This morning under sunny skies in Sydney, Australia, I joined thousands of women, men and children in solidarity with our sisters in the US to protest the inauguration of Donald Trump. Concerned about what the Trump Presidency will mean for the protection of women’s rights, and those of non-whites and LGBTIQ communities in the US, in Australia and across the globe, the large crowd joined in a rally against ‘anti-hatred, anti-bigotry and anti-misogyny’ then marched through the city centre. We called for respect for human rights everywhere, women’s freedom, protection for refugees and asylum seekers and the need for greater accountability in politics. As we gathered, we recognised the importance of the right to assembly and peaceful protest and the urgent need to protect these rights in the context of current worldwide political events. Wishing success to the protests everywhere today. The resistance has begun!
Headlines from the ICC in the last two weeks, including from the Assembly of States Parties (ASP) (20 – 28 November) and from the Bemba trial, highlight conflicting legitimacy concerns at the Court. For some, these developments demonstrate serious weaknesses in the ICC system, while others see them as a sign of the Court’s flexibility and move into a more mature phase of operation.
The most prominent news emanating from the ASP was the Kenyan Government’s partially successful attempts to change the ICC’s legal framework. Its efforts are linked to indictments against Kenya’s current President and Deputy President related to 2007 post-election violence. Due to its effective diplomatic maneuvers, Kenya secured a change to the Rules of Procedure and Evidence to reverse the requirement for accused to be present throughout the trial. Receiving majority support amongst the 122 states parties, the rules will be amended to allow an accused to request to be represented by counsel during parts of their trial or to be ‘virtually’ present via video link.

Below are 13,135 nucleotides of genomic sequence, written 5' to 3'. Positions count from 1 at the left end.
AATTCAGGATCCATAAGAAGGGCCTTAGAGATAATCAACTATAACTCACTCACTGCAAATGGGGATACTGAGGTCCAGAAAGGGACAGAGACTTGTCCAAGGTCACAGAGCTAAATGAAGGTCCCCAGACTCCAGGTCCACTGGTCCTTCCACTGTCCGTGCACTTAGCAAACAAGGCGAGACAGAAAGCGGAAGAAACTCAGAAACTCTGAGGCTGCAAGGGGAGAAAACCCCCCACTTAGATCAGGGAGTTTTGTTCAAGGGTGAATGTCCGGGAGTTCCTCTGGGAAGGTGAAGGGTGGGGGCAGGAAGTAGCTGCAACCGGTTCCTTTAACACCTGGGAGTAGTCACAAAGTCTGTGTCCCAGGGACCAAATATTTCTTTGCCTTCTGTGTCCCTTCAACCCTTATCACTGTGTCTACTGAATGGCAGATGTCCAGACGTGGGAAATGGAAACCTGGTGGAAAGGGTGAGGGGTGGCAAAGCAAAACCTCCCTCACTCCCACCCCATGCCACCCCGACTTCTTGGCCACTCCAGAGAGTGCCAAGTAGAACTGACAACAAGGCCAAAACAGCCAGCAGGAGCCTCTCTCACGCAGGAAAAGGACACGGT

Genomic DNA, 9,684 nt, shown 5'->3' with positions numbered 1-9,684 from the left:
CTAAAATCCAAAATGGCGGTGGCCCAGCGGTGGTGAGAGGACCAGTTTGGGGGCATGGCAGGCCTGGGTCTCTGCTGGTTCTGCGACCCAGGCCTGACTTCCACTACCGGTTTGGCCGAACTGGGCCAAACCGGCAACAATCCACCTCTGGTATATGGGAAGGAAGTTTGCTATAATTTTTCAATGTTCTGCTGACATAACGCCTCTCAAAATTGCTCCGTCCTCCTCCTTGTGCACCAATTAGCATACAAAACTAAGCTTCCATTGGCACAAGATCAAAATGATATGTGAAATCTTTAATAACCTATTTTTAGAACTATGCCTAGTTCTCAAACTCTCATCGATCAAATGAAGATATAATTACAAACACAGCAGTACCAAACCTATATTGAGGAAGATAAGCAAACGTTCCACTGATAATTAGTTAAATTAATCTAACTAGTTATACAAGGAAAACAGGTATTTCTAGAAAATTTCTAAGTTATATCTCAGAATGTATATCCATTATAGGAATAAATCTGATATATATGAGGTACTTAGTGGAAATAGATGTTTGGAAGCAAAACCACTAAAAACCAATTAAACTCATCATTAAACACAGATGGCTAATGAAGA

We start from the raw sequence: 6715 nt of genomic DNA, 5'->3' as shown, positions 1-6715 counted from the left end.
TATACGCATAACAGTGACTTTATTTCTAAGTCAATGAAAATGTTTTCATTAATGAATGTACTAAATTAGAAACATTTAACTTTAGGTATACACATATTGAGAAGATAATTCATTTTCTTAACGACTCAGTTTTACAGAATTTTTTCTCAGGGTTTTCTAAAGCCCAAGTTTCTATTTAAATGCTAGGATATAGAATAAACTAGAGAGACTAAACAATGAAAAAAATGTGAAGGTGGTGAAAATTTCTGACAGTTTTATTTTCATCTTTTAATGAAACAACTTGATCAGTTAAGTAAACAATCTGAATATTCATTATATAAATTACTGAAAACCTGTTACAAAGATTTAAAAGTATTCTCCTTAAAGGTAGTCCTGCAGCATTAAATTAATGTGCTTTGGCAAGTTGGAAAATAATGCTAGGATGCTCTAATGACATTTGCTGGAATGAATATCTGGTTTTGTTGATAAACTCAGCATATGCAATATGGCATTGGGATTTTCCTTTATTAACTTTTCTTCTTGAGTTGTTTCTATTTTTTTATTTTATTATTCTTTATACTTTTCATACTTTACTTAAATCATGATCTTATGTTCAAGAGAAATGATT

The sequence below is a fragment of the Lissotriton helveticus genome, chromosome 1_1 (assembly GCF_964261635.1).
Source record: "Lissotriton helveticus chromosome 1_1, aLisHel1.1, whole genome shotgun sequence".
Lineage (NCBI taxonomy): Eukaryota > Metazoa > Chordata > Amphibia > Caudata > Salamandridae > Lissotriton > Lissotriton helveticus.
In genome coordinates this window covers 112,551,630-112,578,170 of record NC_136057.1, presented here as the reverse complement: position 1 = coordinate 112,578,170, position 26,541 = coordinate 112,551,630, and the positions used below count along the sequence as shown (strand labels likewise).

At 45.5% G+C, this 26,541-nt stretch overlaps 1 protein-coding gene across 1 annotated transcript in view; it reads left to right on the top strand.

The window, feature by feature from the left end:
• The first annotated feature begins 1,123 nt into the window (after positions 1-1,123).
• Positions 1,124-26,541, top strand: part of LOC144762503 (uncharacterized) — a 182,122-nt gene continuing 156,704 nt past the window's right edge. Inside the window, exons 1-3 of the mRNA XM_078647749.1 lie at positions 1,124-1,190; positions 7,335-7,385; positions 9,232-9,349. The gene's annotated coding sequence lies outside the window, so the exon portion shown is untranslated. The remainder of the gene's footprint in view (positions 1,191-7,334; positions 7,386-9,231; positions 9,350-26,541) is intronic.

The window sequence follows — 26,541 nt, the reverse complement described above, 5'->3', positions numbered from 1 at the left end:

Kenya’s more radical proposal, to amend Article 27 of the Statute to remove immunity for sitting heads of state – a key ICC innovation, consistent with the fundamental principle that no one is above the law – was advanced too late for debate at the 2013 ASP. However, its win on the rule change, and political support from other African states, will undoubtedly strengthen Kenya’s resolve to pursue this issue at future meetings.
In the midst of these debates, on 24 November the Court announced that it had executed five arrest warrants in relation to the long running Bemba trial. Jean Pierre Bemba, former Vice President of the Democratic Republic of Congo, is indicted for War Crimes and Crimes Against Humanity in the Central African Republic. Those arrested included Bemba’s lead defence counsel, other defence team members and Bemba himself for crimes related to corruptly influencing witnesses and knowingly presenting false or forged evidence.
The 12th ASP was also notable for other developments. For the first time, the ASP included a victims plenary session. The session addressed challenges in implementing the ICC’s victims provisions, especially given resource constraints, and the need to better respond to specific categories of victims, especially those of sexual and gender based crimes. Continue reading →